[ Live Review] The Illusion of Reality

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How real is Reality TV? When we take time to examine it more closely it is easy to see how a thin veneer can be applied to any situation to make believable to be chewed up and spat out by the gullible consumers that these shows are aimed at.

Actor Stuart Fisher brings to the stage a discussion piece to unveil the inconvenient truth of how the Reality TV machine really works. Famous for being the slow- motion dancing Broncos fan in the NRMA television advertisements Stuart has known his fair share of the entertainment industry.

As he reflects on what the reality of being a TV reality star is he dissects and displays all of the under handed lies that go on behind the scenes to make these mass produced shows watchable.

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As Stuart puts the shows that he starred in ( Weight loss show “Big”)  under the inconvenient microscope he reveals how characters are assassinated by networks and demonstrates how easy it is to devour the “reality” that TV networks churn out to millions of viewers all over the country and the world.

Clearly a man deeply hurt by his experience as a reality TV contestant Stuart displays truths that will make viewers evaluate all that they thought they knew about television. He displays the dark side from his point of view leaving the audience to process these truths.

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He makes valid points, that are articulated intelligently and when broken down and exposed make a lot of sense. It questions how as a society we tend to take what is shown to us by the media at face value and never question what lies beneath the surface: quite often a less controversial, less predicable truth of people’s real lives. Producers are portrayed as minions that are willing to go to any length, even if it means destroying the lives of innocent people caught in the web of good ratings and watch-ability.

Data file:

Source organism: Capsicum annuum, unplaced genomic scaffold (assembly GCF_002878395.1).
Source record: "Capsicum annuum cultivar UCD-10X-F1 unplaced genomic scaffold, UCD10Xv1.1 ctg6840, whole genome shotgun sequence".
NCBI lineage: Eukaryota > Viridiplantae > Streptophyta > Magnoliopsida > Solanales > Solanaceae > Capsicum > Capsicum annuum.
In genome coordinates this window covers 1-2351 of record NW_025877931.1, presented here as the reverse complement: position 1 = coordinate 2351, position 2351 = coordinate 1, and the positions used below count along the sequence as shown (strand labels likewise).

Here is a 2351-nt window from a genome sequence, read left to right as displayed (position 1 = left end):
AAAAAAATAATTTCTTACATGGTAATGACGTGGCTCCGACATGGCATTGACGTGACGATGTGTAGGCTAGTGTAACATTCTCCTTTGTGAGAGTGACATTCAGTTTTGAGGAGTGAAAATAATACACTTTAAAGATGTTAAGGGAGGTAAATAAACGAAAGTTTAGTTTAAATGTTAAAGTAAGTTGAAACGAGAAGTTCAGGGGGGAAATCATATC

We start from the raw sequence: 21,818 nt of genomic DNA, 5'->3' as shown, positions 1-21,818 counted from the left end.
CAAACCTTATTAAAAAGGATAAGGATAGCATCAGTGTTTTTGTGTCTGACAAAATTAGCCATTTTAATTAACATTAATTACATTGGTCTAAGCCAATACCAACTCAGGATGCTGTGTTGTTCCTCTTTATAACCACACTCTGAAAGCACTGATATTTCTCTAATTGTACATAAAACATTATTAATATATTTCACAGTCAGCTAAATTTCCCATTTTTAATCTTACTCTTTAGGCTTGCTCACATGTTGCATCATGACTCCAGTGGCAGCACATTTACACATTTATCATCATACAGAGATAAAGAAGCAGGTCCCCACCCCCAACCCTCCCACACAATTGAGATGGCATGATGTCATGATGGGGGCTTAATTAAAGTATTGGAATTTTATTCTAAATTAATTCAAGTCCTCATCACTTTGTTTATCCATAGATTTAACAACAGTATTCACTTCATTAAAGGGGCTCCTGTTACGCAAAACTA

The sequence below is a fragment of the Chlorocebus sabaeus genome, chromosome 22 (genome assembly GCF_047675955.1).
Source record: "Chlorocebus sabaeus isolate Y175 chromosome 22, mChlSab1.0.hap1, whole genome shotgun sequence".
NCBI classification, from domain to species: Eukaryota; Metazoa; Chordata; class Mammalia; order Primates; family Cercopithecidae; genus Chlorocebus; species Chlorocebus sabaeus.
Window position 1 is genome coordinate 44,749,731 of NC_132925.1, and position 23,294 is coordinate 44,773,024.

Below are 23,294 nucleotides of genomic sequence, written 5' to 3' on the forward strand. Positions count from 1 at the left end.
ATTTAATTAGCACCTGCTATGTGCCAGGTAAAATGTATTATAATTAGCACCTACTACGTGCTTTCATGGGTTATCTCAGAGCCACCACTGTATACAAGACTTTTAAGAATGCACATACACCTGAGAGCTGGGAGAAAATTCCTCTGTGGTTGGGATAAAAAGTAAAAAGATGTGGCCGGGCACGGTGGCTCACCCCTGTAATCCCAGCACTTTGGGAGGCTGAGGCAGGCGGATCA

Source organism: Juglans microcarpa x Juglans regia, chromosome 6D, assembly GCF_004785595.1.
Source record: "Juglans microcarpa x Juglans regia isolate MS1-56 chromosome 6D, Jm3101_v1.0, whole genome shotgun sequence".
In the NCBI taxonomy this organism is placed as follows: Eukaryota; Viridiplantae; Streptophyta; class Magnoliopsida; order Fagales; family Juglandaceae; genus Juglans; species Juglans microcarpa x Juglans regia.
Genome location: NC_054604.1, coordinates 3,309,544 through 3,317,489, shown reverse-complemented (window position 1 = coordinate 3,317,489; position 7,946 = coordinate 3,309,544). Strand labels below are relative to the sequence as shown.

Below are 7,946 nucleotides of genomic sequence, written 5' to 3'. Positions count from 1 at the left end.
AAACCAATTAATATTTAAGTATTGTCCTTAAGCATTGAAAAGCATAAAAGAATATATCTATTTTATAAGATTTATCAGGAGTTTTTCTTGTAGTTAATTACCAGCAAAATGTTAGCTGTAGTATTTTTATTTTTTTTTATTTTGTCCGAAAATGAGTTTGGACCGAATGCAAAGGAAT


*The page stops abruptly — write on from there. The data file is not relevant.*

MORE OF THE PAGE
Stuart delivers his discussion piece with confidence, humor and a little self deprecation that is both witty and charming. As his story of the trauma he faced is unveiled it is hard not to feel pathos for a man who’s life was practically destroyed by Reality TV. The piece is an opportunity for Stuart to fight back, and have his voice. Whilst it may be a kind of catharsis for Stuart to finally have his say it is for the viewer a thought provoking intelligent piece that will leave a long lasting impression on you long after the show has ended.

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